Deep dive: exploring digital health in Canada

Here, we take a deep dive into the status of digital health in Canada, covering progress in areas such as electronic health records, emerging technologies, and digital health priorities.

In a message during digital health week, Mark Holland, Canadian Minister of Health and Ya’ara Saks, Associate Minister of Health and Minister of Mental Health and Addictions, shared an update on digital health in Canada. The message highlighted the promise of digital health in “transforming the delivery of care and improving health outcomes across Canada”, but also noted challenges, such as that only around one third of Canadians can currently access some of their health information online, and that clinicians “can’t easily access or share patient health information, because electronic health care systems don’t always connect”.

The message referred to some of the latest developments in Canadian digital health, including the adoption of the Joint Action Plan on Health Data and Digital Health, which committed to a number of actions including adopting common interoperability standards to better connect health care systems and allow citizens and providers to access electronic health information; and aligning provincial and territorial health data policies and legislative frameworks.

Here, we take a look at Canada’s progress across a number of different areas of digital health, including on virtual care, health data, and emerging technologies.

Health data and electronic health records

In a report titled “Pan-Canadian Health Data Strategy: Toward a world-class health data system“, an Expert Advisory Group highlights “the systemic fragmentation of health data, ineffective pan-Canadian health data governance and antiquated policies that have prevented timely data sharing”. The report further warns of the risk of “irreparable fragmentation of health data that will harm individuals, communities, and all of Canada due to unaligned and often competing interests that may erode the common values and principles” of the health system.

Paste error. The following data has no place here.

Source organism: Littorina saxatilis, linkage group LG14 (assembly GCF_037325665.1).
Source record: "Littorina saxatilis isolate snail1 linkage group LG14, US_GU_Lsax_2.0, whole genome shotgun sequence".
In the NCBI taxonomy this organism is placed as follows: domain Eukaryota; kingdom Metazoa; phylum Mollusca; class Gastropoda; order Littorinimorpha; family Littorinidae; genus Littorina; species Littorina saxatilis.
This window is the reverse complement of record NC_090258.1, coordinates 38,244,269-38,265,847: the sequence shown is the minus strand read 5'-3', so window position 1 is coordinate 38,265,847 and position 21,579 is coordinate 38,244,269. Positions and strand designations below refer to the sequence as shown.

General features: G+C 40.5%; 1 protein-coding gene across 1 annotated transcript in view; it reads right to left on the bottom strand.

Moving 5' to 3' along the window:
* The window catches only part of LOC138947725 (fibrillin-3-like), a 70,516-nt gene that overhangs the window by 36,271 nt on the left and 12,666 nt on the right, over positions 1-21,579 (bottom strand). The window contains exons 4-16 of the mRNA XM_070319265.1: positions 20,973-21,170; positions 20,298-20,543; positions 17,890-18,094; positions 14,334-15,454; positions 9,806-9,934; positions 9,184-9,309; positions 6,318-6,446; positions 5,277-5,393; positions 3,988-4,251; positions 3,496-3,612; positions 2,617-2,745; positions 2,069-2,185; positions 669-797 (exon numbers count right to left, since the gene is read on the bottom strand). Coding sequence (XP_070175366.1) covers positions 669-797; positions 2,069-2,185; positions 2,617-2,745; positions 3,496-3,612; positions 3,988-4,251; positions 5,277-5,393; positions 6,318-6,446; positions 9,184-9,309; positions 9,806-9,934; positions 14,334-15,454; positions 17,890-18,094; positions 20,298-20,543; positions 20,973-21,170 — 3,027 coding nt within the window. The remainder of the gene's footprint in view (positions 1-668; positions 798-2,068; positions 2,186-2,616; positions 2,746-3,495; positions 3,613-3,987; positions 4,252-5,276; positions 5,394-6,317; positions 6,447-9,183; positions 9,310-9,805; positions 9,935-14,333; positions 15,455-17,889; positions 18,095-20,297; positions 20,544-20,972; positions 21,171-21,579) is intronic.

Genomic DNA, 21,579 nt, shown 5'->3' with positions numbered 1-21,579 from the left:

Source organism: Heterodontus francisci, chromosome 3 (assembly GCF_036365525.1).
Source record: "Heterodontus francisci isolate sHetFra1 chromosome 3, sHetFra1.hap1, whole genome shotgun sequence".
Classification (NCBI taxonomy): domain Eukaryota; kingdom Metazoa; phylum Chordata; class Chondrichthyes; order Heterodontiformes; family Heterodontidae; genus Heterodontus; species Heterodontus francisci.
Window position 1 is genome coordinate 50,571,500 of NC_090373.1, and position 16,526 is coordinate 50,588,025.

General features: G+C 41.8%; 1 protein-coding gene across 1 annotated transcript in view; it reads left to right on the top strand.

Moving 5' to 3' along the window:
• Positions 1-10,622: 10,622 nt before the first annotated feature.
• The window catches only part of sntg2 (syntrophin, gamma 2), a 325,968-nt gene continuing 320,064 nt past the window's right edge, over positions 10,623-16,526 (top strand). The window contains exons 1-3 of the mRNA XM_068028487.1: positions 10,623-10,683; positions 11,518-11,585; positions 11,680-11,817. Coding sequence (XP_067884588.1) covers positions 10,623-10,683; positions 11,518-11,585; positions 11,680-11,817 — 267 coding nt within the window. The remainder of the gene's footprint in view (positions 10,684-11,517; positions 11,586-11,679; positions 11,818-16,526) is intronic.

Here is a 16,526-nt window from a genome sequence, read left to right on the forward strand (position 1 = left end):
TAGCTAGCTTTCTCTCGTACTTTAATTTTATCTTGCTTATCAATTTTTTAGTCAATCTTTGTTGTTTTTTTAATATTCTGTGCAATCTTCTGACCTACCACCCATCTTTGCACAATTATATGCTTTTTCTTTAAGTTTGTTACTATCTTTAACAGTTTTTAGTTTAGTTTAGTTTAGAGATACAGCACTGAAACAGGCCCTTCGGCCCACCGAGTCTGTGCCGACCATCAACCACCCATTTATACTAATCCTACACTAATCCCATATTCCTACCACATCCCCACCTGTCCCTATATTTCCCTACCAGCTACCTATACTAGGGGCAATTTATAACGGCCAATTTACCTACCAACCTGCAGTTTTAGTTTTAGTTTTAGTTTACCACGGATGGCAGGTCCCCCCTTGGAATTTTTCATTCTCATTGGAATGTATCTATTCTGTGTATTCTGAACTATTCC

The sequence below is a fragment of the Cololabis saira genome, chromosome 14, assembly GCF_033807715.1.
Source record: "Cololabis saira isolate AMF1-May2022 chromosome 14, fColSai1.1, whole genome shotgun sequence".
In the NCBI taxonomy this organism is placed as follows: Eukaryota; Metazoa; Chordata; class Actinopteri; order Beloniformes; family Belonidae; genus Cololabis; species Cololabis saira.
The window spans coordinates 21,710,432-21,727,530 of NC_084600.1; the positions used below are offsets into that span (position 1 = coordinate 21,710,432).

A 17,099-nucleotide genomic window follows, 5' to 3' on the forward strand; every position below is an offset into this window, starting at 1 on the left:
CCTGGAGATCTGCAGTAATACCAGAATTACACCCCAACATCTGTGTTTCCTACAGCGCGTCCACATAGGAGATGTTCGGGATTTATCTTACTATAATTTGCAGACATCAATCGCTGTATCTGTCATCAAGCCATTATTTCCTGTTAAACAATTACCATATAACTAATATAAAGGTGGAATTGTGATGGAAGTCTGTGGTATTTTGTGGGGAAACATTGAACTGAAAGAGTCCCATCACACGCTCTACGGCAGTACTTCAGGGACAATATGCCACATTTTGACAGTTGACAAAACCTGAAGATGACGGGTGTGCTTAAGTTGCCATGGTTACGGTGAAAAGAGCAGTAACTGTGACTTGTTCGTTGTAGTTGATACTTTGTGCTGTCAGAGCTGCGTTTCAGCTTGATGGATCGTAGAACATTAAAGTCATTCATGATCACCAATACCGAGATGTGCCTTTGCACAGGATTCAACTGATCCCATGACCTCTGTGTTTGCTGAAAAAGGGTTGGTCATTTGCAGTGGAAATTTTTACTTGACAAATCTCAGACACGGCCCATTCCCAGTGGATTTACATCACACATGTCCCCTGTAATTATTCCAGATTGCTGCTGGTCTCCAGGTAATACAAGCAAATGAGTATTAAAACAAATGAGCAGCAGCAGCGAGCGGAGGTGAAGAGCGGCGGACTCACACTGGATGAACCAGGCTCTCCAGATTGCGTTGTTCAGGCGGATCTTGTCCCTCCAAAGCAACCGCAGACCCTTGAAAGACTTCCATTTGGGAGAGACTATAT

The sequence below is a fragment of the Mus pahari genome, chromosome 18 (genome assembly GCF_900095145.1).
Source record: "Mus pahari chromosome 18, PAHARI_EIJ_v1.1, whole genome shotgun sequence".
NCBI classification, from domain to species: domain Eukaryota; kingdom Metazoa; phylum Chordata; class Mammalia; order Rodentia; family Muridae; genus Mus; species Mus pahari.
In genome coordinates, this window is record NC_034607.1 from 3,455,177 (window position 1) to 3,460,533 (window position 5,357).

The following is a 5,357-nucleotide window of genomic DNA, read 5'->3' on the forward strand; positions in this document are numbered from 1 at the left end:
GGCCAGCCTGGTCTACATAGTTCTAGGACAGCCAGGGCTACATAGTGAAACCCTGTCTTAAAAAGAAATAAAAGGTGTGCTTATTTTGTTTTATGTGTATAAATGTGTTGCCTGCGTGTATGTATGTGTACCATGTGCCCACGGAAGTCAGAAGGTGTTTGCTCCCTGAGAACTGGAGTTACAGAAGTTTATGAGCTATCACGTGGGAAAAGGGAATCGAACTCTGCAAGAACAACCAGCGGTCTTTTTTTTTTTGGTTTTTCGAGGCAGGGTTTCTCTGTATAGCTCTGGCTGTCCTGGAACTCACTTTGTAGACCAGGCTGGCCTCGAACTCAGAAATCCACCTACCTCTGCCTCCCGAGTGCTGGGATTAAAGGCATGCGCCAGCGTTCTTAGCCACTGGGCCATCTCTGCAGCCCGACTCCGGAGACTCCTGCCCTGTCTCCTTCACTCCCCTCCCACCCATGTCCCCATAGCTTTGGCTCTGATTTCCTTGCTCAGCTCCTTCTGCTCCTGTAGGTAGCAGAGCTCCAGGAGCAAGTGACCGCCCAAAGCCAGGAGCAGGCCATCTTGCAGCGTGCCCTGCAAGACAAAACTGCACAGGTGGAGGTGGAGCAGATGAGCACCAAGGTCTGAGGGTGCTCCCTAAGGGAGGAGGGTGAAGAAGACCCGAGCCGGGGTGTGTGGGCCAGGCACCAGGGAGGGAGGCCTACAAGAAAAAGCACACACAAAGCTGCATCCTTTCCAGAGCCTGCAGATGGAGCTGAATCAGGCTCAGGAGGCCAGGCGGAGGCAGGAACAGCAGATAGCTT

On the future of health records in Canada, the report states that the Expert Advisory Group does not favour the suggestion of a “single, consolidated, pan-Canadian EMR”, due to “challenges in coordination across provinces and territories, the long history of major investments in existing systems with unfulfilled interoperability potential, and the higher risk of over-reliance on a single vendor”. However, it does recommend that common integrated data standards and person-centred health data architecture are developed to ensure data from all health sources is linkable, to “ensure completeness of. the patients’ health record”.

Some examples of electronic health records across Canada’s provinces are outlined below.

In Alberta, MyHealth Records offers citizens of the province the opportunity to access personal health information including results, immunisations and diagnostic imaging reports online or through a mobile app. It also offers access to MyAHS Connect, which is a tool allowing patients to prepare and manage upcoming appointments, communicate with their care team, add images or documents to their health record, and request prescription renewals.

In British Columbia, citizens can access health records, lab results, imaging reports, medications, health visits, hospital visits and vaccination records through the Health Gateway website or mobile app.

In Saskatchewan, MySaskHealthRecord gives residents access to personal health information, including clinical visit history, lab test results, medical imaging reports, prescription history, immunisation history, measurements, appointments, and clinical documents such as discharge summaries or operative notes.

Virtual care